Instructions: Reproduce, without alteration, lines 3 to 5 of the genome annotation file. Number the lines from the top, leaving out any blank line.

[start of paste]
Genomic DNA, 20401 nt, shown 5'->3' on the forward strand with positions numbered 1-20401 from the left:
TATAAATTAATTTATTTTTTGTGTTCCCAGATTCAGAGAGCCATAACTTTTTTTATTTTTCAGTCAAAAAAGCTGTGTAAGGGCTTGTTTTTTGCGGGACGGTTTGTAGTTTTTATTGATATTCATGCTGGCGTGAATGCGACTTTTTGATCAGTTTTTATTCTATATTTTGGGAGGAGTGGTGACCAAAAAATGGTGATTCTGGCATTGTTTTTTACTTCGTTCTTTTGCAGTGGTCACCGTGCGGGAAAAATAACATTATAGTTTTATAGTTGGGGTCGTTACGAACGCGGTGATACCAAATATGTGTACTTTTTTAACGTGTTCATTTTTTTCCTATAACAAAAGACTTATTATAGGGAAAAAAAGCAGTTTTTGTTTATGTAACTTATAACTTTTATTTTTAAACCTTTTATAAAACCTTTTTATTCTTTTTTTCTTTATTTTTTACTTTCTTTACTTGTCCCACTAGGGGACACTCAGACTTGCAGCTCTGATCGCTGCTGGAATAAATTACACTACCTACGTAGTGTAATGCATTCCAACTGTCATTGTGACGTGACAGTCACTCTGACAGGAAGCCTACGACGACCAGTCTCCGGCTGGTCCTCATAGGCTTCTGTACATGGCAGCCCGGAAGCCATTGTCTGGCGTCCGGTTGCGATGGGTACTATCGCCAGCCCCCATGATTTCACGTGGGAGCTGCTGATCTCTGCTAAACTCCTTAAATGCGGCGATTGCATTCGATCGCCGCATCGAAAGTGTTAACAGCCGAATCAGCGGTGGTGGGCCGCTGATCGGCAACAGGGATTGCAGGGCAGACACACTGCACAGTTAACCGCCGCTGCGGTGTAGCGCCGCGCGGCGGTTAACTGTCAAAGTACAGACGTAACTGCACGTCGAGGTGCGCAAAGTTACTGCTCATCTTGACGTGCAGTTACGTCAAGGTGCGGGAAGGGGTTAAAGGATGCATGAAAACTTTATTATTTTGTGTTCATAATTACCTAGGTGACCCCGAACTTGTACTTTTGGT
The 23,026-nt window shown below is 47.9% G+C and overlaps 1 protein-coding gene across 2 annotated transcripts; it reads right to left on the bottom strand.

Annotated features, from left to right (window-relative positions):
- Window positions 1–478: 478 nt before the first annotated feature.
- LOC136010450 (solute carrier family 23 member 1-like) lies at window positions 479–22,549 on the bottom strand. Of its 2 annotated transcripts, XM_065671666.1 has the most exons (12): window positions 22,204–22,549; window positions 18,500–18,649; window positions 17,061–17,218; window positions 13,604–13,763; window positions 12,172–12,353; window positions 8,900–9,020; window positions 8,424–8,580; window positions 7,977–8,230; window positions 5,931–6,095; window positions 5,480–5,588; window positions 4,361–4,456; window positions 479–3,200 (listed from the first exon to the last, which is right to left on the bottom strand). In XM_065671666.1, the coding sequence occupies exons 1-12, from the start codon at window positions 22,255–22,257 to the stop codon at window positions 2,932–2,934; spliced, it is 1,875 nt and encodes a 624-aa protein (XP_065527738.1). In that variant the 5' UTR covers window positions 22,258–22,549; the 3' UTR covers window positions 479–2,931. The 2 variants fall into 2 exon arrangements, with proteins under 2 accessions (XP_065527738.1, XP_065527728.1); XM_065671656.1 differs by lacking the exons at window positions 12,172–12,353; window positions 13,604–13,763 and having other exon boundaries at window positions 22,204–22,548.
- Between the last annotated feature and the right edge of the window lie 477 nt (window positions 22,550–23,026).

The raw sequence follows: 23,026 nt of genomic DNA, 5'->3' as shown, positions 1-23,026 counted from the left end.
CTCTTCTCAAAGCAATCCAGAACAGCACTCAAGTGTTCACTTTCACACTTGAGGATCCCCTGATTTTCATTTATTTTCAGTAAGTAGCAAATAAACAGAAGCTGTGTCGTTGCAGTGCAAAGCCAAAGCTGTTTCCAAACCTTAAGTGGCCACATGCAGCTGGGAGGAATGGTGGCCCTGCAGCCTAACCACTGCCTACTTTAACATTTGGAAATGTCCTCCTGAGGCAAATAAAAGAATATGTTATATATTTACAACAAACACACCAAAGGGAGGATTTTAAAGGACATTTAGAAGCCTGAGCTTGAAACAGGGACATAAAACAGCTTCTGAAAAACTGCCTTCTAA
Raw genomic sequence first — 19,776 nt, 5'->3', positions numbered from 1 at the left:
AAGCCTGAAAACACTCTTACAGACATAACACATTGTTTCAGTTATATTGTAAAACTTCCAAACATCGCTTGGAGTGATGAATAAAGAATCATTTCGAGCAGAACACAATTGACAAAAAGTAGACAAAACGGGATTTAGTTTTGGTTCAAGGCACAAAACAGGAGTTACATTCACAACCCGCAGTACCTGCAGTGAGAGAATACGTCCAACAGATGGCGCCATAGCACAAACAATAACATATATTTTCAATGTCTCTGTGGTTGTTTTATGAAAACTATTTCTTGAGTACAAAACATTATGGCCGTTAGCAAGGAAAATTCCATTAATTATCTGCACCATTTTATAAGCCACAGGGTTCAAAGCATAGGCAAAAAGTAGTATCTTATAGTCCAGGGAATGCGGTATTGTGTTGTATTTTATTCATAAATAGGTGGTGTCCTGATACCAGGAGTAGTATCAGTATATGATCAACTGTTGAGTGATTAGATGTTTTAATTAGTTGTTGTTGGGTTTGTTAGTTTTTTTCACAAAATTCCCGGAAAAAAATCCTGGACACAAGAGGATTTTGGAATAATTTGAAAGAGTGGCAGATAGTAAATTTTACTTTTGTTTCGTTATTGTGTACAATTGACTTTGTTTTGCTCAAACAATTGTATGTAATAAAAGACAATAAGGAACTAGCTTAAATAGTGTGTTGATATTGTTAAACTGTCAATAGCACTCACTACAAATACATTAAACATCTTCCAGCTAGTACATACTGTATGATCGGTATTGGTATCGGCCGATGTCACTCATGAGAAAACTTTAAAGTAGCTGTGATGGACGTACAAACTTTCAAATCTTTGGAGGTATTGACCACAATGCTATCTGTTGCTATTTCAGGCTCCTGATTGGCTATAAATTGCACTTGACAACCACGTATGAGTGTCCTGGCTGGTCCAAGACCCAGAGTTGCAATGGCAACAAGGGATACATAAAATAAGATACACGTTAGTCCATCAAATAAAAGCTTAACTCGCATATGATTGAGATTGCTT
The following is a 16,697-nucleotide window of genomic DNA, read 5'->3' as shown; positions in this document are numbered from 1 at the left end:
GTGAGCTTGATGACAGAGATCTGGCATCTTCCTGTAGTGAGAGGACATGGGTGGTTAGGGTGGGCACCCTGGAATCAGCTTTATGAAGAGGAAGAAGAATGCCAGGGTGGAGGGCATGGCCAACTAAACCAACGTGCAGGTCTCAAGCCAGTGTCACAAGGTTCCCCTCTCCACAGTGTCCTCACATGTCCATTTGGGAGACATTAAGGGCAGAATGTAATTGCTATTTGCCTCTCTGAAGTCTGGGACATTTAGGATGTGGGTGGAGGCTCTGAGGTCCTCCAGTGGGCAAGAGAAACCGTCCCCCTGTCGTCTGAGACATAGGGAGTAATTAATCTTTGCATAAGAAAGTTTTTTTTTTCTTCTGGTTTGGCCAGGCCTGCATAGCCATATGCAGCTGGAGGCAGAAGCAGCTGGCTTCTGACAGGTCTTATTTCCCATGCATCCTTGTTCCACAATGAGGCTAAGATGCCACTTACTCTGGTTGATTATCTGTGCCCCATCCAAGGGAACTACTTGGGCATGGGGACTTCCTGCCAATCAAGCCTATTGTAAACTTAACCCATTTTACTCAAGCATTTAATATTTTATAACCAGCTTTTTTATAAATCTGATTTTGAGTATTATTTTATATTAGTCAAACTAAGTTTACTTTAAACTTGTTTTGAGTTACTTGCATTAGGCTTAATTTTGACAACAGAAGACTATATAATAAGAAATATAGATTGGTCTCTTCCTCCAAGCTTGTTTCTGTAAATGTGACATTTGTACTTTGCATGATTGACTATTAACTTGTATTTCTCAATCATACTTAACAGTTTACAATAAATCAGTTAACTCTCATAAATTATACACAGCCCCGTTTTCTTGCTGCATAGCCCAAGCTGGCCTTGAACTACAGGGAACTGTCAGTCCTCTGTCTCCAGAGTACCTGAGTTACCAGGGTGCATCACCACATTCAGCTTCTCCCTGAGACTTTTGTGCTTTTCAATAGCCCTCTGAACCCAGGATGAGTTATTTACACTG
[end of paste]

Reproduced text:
The 23,026-nt window shown below is 47.9% G+C and overlaps 1 protein-coding gene across 2 annotated transcripts; it reads right to left on the bottom strand.

Annotated features, from left to right (window-relative positions):
- Window positions 1–478: 478 nt before the first annotated feature.